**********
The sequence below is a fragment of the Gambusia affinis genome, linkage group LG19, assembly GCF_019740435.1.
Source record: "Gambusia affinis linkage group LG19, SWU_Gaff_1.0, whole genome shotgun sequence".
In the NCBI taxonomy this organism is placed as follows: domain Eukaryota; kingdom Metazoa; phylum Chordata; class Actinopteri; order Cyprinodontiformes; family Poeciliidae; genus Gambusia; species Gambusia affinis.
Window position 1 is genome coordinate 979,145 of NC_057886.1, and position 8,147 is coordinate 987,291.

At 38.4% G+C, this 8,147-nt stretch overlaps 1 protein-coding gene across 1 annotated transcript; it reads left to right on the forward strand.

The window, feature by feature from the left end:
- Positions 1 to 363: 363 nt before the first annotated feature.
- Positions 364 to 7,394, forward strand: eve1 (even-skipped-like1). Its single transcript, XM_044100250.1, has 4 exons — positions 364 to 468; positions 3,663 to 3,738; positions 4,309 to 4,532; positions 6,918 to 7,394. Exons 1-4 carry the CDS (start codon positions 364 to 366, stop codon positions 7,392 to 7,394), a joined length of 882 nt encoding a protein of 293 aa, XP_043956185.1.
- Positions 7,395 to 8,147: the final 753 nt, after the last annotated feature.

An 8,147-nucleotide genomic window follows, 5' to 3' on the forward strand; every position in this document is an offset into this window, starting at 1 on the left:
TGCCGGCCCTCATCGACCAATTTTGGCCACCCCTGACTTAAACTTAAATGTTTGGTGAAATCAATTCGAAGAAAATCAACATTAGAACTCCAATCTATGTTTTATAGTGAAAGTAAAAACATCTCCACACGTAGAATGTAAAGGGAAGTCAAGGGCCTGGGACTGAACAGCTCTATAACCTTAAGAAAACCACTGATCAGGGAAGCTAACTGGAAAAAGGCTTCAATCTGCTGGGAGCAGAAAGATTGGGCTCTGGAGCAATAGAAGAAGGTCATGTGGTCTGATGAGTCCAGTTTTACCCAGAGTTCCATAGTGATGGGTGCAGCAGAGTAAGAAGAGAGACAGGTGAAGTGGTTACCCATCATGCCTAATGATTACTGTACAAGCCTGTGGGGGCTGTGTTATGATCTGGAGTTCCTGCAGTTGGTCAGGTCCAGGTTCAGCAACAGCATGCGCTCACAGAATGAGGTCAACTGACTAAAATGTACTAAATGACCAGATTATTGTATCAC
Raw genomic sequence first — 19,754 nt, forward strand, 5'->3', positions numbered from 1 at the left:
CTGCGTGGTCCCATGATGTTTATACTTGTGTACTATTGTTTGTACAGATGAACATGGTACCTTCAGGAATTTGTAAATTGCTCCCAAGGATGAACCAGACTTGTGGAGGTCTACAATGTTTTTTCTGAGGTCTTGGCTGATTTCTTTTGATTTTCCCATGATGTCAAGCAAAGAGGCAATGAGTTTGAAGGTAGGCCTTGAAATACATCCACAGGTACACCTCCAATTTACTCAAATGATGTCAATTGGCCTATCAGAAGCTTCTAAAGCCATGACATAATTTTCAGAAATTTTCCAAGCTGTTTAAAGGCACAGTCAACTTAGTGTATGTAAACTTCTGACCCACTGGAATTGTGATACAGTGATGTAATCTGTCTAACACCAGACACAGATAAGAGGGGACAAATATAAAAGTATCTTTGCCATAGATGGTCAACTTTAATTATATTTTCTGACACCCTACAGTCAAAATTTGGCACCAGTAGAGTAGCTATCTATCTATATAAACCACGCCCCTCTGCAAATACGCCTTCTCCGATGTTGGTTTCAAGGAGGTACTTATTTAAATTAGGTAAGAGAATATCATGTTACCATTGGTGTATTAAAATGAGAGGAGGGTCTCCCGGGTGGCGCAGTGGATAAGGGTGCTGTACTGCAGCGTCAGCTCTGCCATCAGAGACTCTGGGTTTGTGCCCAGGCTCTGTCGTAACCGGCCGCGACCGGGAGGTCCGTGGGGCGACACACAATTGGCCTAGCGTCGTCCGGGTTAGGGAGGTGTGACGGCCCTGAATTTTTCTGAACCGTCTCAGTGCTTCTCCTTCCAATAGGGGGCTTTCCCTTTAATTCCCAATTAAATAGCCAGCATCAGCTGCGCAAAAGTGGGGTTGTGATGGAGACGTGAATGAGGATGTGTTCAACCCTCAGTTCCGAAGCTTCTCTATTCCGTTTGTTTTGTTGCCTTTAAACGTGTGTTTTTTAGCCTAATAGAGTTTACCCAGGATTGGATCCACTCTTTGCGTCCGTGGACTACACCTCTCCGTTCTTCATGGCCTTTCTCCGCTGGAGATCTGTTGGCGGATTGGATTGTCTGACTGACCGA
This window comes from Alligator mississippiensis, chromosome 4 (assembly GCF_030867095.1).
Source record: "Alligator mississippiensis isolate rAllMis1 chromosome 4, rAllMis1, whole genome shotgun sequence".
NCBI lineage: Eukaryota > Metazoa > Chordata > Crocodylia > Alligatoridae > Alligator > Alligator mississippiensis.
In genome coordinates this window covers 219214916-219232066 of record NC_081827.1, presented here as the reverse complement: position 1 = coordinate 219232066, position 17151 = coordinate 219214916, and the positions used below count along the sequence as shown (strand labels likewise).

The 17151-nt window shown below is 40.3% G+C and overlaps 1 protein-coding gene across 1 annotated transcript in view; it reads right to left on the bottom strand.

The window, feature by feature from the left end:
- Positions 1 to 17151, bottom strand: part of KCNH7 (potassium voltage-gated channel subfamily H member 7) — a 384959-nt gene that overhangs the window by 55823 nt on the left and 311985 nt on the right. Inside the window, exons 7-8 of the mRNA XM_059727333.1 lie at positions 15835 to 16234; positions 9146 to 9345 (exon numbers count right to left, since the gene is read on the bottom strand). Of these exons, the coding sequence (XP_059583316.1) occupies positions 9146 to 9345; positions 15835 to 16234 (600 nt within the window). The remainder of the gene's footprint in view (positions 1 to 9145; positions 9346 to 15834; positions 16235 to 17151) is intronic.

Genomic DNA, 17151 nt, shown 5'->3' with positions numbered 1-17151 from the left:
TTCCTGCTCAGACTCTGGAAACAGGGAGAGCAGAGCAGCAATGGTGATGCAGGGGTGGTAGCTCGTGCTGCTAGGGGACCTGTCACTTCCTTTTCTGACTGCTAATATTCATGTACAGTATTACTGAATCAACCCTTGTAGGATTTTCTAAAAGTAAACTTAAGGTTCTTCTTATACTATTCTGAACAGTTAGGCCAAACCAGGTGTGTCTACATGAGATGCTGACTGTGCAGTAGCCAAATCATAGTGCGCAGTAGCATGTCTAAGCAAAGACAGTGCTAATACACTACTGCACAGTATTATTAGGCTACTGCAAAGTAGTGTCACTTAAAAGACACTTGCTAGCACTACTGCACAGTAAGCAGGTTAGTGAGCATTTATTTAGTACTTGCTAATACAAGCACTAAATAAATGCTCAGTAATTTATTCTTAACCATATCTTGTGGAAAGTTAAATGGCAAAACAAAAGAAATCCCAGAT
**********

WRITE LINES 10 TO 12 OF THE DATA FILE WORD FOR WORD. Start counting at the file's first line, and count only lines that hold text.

An 8,147-nucleotide genomic window follows, 5' to 3' on the forward strand; every position in this document is an offset into this window, starting at 1 on the left:
TGCCGGCCCTCATCGACCAATTTTGGCCACCCCTGACTTAAACTTAAATGTTTGGTGAAATCAATTCGAAGAAAATCAACATTAGAACTCCAATCTATGTTTTATAGTGAAAGTAAAAACATCTCCACACGTAGAATGTAAAGGGAAGTCAAGGGCCTGGGACTGAACAGCTCTATAACCTTAAGAAAACCACTGATCAGGGAAGCTAACTGGAAAAAGGCTTCAATCTGCTGGGAGCAGAAAGATTGGGCTCTGGAGCAATAGAAGAAGGTCATGTGGTCTGATGAGTCCAGTTTTACCCAGAGTTCCATAGTGATGGGTGCAGCAGAGTAAGAAGAGAGACAGGTGAAGTGGTTACCCATCATGCCTAATGATTACTGTACAAGCCTGTGGGGGCTGTGTTATGATCTGGAGTTCCTGCAGTTGGTCAGGTCCAGGTTCAGCAACAGCATGCGCTCACAGAATGAGGTCAACTGACTAAAATGTACTAAATGACCAGATTATTGTATCAC
Raw genomic sequence first — 19,754 nt, forward strand, 5'->3', positions numbered from 1 at the left: